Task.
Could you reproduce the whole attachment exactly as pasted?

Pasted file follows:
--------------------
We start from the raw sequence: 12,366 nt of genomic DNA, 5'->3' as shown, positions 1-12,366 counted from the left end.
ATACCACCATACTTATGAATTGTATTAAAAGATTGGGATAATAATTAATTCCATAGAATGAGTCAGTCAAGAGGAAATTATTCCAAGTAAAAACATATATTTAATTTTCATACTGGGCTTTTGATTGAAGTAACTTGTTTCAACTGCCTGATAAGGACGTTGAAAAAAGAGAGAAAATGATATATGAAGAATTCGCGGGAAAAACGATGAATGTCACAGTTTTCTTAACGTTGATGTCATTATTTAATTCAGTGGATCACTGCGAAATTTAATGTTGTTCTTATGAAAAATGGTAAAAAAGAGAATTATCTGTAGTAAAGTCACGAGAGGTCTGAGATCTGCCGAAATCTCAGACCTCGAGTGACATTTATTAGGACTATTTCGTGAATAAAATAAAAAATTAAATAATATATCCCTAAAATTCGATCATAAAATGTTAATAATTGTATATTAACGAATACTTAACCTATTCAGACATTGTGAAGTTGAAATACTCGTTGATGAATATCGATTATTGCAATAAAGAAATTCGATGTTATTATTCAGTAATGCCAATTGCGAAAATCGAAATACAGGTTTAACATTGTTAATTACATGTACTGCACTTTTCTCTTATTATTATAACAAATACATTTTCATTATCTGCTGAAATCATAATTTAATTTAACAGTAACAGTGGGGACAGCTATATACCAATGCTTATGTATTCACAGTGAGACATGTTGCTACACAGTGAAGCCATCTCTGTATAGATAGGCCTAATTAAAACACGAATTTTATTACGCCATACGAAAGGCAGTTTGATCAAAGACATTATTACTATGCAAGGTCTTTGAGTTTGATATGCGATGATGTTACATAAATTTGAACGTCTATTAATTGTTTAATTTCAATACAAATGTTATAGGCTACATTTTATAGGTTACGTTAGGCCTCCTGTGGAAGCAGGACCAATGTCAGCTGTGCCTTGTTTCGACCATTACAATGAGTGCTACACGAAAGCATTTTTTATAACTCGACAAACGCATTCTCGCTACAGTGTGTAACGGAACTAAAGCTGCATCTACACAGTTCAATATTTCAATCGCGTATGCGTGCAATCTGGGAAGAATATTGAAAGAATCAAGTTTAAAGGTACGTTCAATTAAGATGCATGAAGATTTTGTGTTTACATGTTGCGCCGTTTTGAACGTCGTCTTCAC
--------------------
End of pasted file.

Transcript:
We start from the raw sequence: 12,366 nt of genomic DNA, 5'->3' as shown, positions 1-12,366 counted from the left end.
ATACCACCATACTTATGAATTGTATTAAAAGATTGGGATAATAATTAATTCCATAGAATGAGTCAGTCAAGAGGAAATTATTCCAAGTAAAAACATATATTTAATTTTCATACTGGGCTTTTGATTGAAGTAACTTGTTTCAACTGCCTGATAAGGACGTTGAAAAAAGAGAGAAAATGATATATGAAGAATTCGCGGGAAAAACGATGAATGTCACAGTTTTCTTAACGTTGATGTCATTATTTAATTCAGTGGATCACTGCGAAATTTAATGTTGTTCTTATGAAAAATGGTAAAAAAGAGAATTATCTGTAGTAAAGTCACGAGAGGTCTGAGATCTGCCGAAATCTCAGACCTCGAGTGACATTTATTAGGACTATTTCGTGAATAAAATAAAAAATTAAATAATATATCCCTAAAATTCGATCATAAAATGTTAATAATTGTATATTAACGAATACTTAACCTATTCAGACATTGTGAAGTTGAAATACTCGTTGATGAATATCGATTATTGCAATAAAGAAATTCGATGTTATTATTCAGTAATGCCAATTGCGAAAATCGAAATACAGGTTTAACATTGTTAATTACATGTACTGCACTTTTCTCTTATTATTATAACAAATACATTTTCATTATCTGCTGAAATCATAATTTAATTTAACAGTAACAGTGGGGACAGCTATATACCAATGCTTATGTATTCACAGTGAGACATGTTGCTACACAGTGAAGCCATCTCTGTATAGATAGGCCTAATTAAAACACGAATTTTATTACGCCATACGAAAGGCAGTTTGATCAAAGACATTATTACTATGCAAGGTCTTTGAGTTTGATATGCGATGATGTTACATAAATTTGAACGTCTATTAATTGTTTAATTTCAATACAAATGTTATAGGCTACATTTTATAGGTTACGTTAGGCCTCCTGTGGAAGCAGGACCAATGTCAGCTGTGCCTTGTTTCGACCATTACAATGAGTGCTACACGAAAGCATTTTTTATAACTCGACAAACGCATTCTCGCTACAGTGTGTAACGGAACTAAAGCTGCATCTACACAGTTCAATATTTCAATCGCGTATGCGTGCAATCTGGGAAGAATATTGAAAGAATCAAGTTTAAAGGTACGTTCAATTAAGATGCATGAAGATTTTGTGTTTACATGTTGCGCCGTTTTGAACGTCGTCTTCAC